At the suppression hearing, the gasoline station employee referred to "the riot that was happening at Washington High School at this time." When he first observed defendant with the gun he was about three blocks from the high school. The arresting officer testified at the suppression hearing that he was on patrol duty in the area around Washington High School where "we had a disturbance with the students at the school at that time." He stopped and eventually arrested defendant while he was still within blocks of the high school.
At the trial, the gasoline attendant referred to "the racial riots at Washington High School," whereupon defendant's counsel moved to strike that comment. The trial court said:
"I do not believe that this Motion should be granted because the situation then existing was a part of the background against which the Police were there and acting, but I should say to you, too, that insofar as the Court knows, there is no evidence here in any way tying this defendant with anything that was going on around Washington High School. So all of these facts may be just purely coincidential; that I do not know, but I do want to say that there's nothing suggested here that ties him in here with what was going on at Washington High School, but I cannot erase from the record the fact that it was that day."
Also at the trial, the arresting officer testified that he was on patrol duty in the vicinity of the high school. Another officer at the scene of the arrest testified that "I was in the vicinity of Washington High School along with many other officers as we had some trouble with the students." The disturbance or trouble or riot at the high school was within the personal knowledge of the arresting officers as well as of the informant.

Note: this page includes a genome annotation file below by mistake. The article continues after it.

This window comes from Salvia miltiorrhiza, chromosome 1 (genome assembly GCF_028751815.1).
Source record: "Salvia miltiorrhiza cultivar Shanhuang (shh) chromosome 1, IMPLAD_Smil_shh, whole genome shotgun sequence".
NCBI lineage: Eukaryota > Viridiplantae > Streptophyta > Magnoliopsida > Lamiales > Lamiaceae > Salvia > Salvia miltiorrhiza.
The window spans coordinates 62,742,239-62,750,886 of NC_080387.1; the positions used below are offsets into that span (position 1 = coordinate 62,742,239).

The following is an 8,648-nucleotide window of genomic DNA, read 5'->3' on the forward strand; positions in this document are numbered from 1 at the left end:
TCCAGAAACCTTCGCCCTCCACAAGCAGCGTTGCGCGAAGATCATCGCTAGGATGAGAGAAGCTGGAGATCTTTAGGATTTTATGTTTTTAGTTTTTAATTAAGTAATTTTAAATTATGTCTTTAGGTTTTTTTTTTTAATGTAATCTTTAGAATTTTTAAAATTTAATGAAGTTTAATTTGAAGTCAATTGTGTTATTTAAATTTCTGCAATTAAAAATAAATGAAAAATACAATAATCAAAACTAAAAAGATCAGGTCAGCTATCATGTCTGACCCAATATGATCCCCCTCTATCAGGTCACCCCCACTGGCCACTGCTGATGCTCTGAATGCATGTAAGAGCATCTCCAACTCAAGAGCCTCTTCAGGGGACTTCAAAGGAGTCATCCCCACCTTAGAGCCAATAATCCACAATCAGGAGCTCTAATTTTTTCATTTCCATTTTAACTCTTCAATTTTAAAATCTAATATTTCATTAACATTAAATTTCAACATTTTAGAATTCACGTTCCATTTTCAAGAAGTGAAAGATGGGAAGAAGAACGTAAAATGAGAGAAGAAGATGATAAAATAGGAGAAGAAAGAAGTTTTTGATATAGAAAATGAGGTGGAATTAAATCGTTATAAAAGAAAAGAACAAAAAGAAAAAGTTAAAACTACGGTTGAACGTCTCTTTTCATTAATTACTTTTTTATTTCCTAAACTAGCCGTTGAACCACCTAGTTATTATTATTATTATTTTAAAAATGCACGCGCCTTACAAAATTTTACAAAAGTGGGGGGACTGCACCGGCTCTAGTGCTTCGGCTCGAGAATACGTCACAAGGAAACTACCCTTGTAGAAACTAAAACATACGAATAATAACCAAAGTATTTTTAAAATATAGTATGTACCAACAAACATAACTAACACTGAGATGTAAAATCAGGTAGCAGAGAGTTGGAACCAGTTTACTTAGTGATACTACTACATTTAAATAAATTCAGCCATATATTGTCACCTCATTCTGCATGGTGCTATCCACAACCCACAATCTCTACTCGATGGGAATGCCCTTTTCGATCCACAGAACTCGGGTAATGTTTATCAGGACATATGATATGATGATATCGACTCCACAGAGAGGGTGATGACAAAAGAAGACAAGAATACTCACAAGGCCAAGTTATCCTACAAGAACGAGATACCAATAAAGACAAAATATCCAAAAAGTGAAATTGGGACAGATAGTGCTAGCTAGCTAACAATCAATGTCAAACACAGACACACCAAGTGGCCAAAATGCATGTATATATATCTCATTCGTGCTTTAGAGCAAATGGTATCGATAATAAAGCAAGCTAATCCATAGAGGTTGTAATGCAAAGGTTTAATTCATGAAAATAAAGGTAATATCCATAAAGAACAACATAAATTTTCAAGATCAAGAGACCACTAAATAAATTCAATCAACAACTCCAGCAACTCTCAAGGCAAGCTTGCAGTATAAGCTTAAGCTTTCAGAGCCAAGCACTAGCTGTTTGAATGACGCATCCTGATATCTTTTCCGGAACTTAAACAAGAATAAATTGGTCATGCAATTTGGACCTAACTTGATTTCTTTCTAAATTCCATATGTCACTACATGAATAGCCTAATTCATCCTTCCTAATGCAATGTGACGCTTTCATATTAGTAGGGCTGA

The time and place setting of a search is not wholly irrelevant to its validity as defendant would lead us to believe.
In The Apollon, 22 U.S. (9 Wheat.) 362, 374, 6 L. Ed. 111 (1824), Mr. Justice Story, commenting upon the existence of probable cause for the seizure of a French vessel, said:
"It has been very justly observed at the bar, that the court is bound to take notice of public facts and geographical positions; and that this remote part of the country has been infested, at different periods, by smugglers, is a matter of general notoriety. . . ."
The Supreme Court found probable cause for the warrantless search of an automobile primarily on the ground that "Grand Rapids is about 152 miles from Detroit and that Detroit and its neighborhood along the Detroit river, which is the international boundary, is one of the most active centers for introducing illegally into this country spiritous liquors for distribution into the interior." Carroll v. United States, 267 U.S. 132, 160, 45 S. Ct. 280, 287, 69 L. Ed. 543 (1925). Recently, the Court said in Adams v. Williams, 407 U.S. 143, 147-148, 92 S. Ct. 1921, 1924, 32 L. Ed. 2d 612 (1972):
"While properly investigating the activity of a person who was reported to be carrying narcotics and a concealed weapon and who was sitting alone in a car in a high-crime area at 2:15 in the morning, Sgt. Connolly had ample reason to fear for his safety." (Emphasis supplied.)
In other words, we commence our consideration of the validity of the search with the underlying fact that it took place at the time of and within a few blocks of a racial disturbance in progress at a high school. The threshold of probable cause was lowered by this permeating factor. None of the many cases relied on by the defendant involved a similar circumstance.
Next, we are faced with the fact of a moving automobile. In Coolidge v. New Hampshire, 403 U.S. 443, 459-460, 91 S. Ct. 2022, 2034-2035, 29 L. Ed. 2d 564 (1971), the Court said:
"The underlying rationale of Carroll and of all the cases that have followed it*fn1 is that there is